A webinar on financial health and technology

Consumer Action’s director of strategic partnerships, facilitated a webinar and served as a virtual mentor to educate the current First Founder’s Accelerator cohort about financial health, financial technology and privacy rights.
Published: Friday, May 01, 2020

During a 12-week “boot camp,” First Founder’s Accelerator of Wilmington, Delaware, trains entrepreneurs from underrepresented populations to develop FinTech solutions that help improve the financial health of diverse communities and build a more inclusive startup ecosystem. The program includes a combination of in-person and virtual education sessions at which innovators are mentored to gain expertise and grow as innovative problem solvers. Cohort members gain hands-on experience by designing solutions for real problems.

Last month Audrey Perrott, Consumer Action’s director of strategic partnerships, facilitated a webinar and served as a virtual mentor to educate the current First Founder’s Accelerator cohort about financial health, financial technology and privacy rights. Microbusiness owners from Delaware, California, Pennsylvania and Africa joined the virtual mentoring session to learn about how to measure financial health; the benefits and risks of using financial technology; best practices for integrating financial technology into existing financial counseling and coaching programs; barriers that prevent low- and moderate-income and underrepresented consumers from using technology; privacy laws in California and Delaware; and where to obtain additional information about compliance with disability access law, immigrant concerns and more.

Garry Johnson III, First Founder’s founder and director, thanked Perrott for participating. “Our cohort of entrepreneurs from around the country found immense value in the insights Audrey provided and now are even more motivated to push forward in developing FinTech solutions to help improve the financial health of their communities.” He noted that the presentation was especially helpful in providing guidance about how to create solutions that leverage technology for good while working in the best interests of needy consumers.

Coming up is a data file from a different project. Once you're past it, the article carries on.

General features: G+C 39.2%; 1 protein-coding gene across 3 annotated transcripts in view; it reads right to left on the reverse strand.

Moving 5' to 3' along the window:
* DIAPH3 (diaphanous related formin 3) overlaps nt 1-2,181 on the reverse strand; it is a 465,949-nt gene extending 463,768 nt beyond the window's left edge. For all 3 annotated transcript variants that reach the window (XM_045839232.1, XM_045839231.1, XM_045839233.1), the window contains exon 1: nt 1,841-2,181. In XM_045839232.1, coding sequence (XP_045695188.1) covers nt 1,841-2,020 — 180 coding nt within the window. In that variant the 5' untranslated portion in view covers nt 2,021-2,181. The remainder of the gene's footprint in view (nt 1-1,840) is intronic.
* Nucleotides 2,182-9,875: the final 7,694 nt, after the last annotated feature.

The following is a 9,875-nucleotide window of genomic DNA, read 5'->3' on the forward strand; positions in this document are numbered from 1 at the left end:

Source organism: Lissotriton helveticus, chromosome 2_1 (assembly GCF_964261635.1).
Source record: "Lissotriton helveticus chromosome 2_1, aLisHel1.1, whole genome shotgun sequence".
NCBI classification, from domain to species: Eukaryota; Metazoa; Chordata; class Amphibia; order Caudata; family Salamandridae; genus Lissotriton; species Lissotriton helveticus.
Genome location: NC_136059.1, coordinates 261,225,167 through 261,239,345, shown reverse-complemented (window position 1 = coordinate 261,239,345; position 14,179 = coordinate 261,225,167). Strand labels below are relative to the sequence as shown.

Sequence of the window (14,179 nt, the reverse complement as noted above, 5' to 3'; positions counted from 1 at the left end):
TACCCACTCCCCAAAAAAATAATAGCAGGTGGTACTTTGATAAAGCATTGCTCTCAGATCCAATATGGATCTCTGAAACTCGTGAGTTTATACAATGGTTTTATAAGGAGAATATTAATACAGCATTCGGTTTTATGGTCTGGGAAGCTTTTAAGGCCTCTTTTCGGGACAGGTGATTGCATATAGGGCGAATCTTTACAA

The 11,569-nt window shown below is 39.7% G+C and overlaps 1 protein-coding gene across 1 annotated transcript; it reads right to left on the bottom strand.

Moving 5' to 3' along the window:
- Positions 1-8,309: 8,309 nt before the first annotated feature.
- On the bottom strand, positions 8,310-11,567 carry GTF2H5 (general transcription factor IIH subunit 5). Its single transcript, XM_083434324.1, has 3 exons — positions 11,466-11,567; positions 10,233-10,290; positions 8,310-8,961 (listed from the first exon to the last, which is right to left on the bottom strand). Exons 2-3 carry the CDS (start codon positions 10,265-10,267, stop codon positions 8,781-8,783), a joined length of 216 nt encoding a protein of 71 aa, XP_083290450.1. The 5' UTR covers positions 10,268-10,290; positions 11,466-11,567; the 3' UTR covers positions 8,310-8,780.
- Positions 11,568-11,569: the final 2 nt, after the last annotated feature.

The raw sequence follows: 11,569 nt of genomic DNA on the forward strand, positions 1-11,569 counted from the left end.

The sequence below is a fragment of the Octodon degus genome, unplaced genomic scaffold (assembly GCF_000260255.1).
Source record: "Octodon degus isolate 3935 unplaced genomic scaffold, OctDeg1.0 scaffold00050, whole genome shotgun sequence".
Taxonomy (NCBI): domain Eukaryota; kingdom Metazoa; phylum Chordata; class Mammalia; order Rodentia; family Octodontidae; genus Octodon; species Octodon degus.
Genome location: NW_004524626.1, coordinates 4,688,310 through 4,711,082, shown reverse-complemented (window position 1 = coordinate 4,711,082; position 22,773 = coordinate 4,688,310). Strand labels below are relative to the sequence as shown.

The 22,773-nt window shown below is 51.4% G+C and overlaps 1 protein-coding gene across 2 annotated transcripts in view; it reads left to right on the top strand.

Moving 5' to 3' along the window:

Perrott noted that it had been a great opportunity to educate underrepresented small business owners about financial health and technology and the unique needs of the consumers that Consumer Action serves. Typically, she said, companies build “products first, and the needs of underrepresented consumers only are considered when the product is either in pre-production or commercialized. I want to make sure we can help low- and moderate-income and other underrepresented consumers and innovators gain knowledge, skills and confidence to improve financial capability and consider needs of underrepresented consumers at the basic concept stage.”

Perrott credited a Wells Fargo Foundation grant for allowing Consumer Action to support the integration of FinTech tools into financial inclusion programs via financial training, webinars and mini-grants that assist community organizations in helping low-income and limited-English-proficient consumers improve their financial health.

 

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